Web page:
Saturday, May 9, 2015

31 Days of Comics: Day 9 – Comic That Totally Blew Your Mind

ROB'S NOTE: May has become the go-to month of the Comic’s Industry (even though National Superhero Day is late April, but whatever… Congress… pshaw).  It is when Marvel drops their big movie of the year.  May also sees the annual Free Comic Book Day celebration take place on the first Saturday of the Month, so I hope you all got to check that out.  May also has 31 days of the month so what better way to celebrate the wonderful world of sequential art with the 31 Days of Comics?
Seth Hahne, who runs the blog GoodOkBad, has put together the 31 Days of Comics challenge.  A daily challenge in which you are given a category and you have to fill it with a comic that you think fits it the best.  You’re all on the internet, I shouldn’t have to explain it to you.  For the rest of the month I will be taking this challenge.  It is my hope it encourages others to make and share their own lists either in the comments here or on their own websites.  The sharing not only might turn comic fans on to works they have yet to sample but maybe catch the eye of a few non-comic fans and highlight the diversity of the form. 

Our prompt for Day 9 is “A Comic That Totally Blew Your Mind”

The Invisibles
Written by Grant Morrison
Art by Various Artists

There are so many ways to interpret this prompt that it has taken me a while to come to grips with it.  Blowing your mind can mean so many things.  It can be the plot twist you never saw coming.  It can be the page of art that makes you just weep at its beauty.  Maybe it’s the incredibly stupid decision made by a writer or editorial that makes you clutch your head and yell out “Why would Peter Parker make a deal with the devil?!?!?!?”  In the end however the true mind blowing experiences in your life are the ones that forever change the way you look at the world around you.  That was Grant Morrison’s goal with Invisibles, and with me (and countless others) he succeeded.

The story of the Invisibles is easy to explain.  There is a secret war going on between the Outer Church, a group that wants to bring about conformity and order to society, and the Invisibles, a group of terrorist cells organized to bring freedom to the people.  It’s a basic story, in that regard.  It’s good vs. evil.  It’s control vs. freedom.  It’s order vs. chaos (although in this case chaos is actually preferred).  In the hands of a less talented writer (who has done less drugs) it becomes a simple, paint-by-numbers action story.  In the hands of Grant Morrison it becomes something much, much more.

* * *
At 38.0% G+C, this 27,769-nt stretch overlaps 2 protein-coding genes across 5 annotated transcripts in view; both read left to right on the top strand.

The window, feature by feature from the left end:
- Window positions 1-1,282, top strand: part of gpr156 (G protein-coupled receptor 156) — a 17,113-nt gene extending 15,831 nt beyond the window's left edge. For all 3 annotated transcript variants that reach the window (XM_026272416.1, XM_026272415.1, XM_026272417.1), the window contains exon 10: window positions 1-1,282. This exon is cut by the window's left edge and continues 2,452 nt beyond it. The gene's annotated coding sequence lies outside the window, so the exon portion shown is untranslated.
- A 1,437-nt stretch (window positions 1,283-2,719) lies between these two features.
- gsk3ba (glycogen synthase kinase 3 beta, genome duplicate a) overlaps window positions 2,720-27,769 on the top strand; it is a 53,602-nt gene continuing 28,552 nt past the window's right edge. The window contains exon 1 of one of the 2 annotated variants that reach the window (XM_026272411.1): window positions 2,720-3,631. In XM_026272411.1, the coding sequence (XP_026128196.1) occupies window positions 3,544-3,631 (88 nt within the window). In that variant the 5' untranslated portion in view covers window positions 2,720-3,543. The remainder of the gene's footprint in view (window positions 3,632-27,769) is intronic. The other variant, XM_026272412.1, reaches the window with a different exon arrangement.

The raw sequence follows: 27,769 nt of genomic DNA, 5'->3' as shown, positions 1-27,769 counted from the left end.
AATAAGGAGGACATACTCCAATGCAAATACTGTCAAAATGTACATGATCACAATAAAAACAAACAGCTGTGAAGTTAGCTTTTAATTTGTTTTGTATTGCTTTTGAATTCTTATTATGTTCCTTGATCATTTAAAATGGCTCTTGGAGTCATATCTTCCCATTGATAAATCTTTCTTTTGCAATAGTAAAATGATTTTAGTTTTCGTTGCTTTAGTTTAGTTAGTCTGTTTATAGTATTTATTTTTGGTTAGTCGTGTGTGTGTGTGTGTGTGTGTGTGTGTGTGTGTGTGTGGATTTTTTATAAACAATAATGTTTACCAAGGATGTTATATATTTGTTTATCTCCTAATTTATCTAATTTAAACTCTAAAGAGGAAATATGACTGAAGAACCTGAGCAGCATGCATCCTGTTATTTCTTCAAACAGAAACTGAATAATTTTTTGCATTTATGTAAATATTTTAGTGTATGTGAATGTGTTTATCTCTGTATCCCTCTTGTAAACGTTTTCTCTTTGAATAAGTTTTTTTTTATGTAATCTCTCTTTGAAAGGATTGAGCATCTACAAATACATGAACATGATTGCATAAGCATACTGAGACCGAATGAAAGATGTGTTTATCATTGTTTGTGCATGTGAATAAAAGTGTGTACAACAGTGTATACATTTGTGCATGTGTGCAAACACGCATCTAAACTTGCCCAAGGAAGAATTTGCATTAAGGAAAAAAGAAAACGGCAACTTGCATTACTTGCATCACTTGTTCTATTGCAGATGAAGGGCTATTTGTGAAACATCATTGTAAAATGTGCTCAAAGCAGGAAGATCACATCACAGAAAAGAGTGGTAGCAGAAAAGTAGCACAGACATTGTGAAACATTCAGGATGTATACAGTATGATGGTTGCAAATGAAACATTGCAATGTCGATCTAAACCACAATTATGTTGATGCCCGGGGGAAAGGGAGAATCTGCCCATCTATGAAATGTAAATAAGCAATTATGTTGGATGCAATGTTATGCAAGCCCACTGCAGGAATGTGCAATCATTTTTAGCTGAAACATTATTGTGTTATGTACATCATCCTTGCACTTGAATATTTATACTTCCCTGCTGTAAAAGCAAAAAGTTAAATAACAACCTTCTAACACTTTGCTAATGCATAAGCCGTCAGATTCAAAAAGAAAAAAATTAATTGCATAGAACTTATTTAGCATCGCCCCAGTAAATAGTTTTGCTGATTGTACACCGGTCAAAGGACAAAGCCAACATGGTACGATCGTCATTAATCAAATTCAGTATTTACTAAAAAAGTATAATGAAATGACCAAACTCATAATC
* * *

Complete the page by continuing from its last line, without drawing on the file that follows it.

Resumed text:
The ideas behind Invisibles are complex to say the least.  The only thing I’ve read more times that the Invisibles is a book called “This Sentence is Up” which is a 300 page companion book exploring Invisibles.  The nature of reality, the nature of magic, the nature of fiction, violence, duality, morality, and the essence of time all go through the ringer here.  Morrison spends almost 60 issues weaving these ideas throughout the narrative.  This is not a comic to be read as escapist entertainment.  This is as taxing as a 300 level philosophy course at times. 

Although many of the ideas of the story continue to bounce around my head one in particular stays with me to this day and is the biggest reason I say Invisibles totally blew my mind.  Dane, aka Jack Frost, starts the story as our point of view character who is slowly recruited into the Invisibles in their fight with the Outer Church.  The Invisibles become convinced that Dane is the key to winning the war and train him in their ways.  As the conflict progresses Dane comes to the realization that the conflict itself is a sham.  Order and Chaos, Freedom and Control, and all of the other supposed difference between the factions are part of reality.  They are the different sides of the same coin.  The goal of the struggle isn’t to “win” the war and vanquish the other side, it is to bring the two sides together and merge so that humanity can advance to the next stage.  In essence Dane realizes that this isn’t a mission meant to destroy the Outer Church. It is a rescue mission for humanity.

So many times in our life we find ourselves in conflict with others and immediately go into the mode where we must “win” the conflict.  We don’t take the time to understand the others’ point of view.  We don’t look at the reasoning they are using.  We don’t ever try to reconcile our different perspectives into one that elevates both sides.  I know I was guilty of this constantly.  10 years ago my goal would have been to prove that fans of the TV show Arrow were wrong and make them feel bad and defeated.  Now I seek to come to an understanding of why they are wrong and rescue them from this state so they can evolve (ok, so I’m not as evolved as Dane yet).

Invisibles is a book that is meant to not only be read multiple times (it’s first line of the book is “And so we return and begin again”) but to also to be re-read from the perspective of different characters.  There are other Morrison books that are technically better, more thrilling, and more emotional.  But there is no other comic book that attempts to do as much as this one does, and for the most part succeeds.

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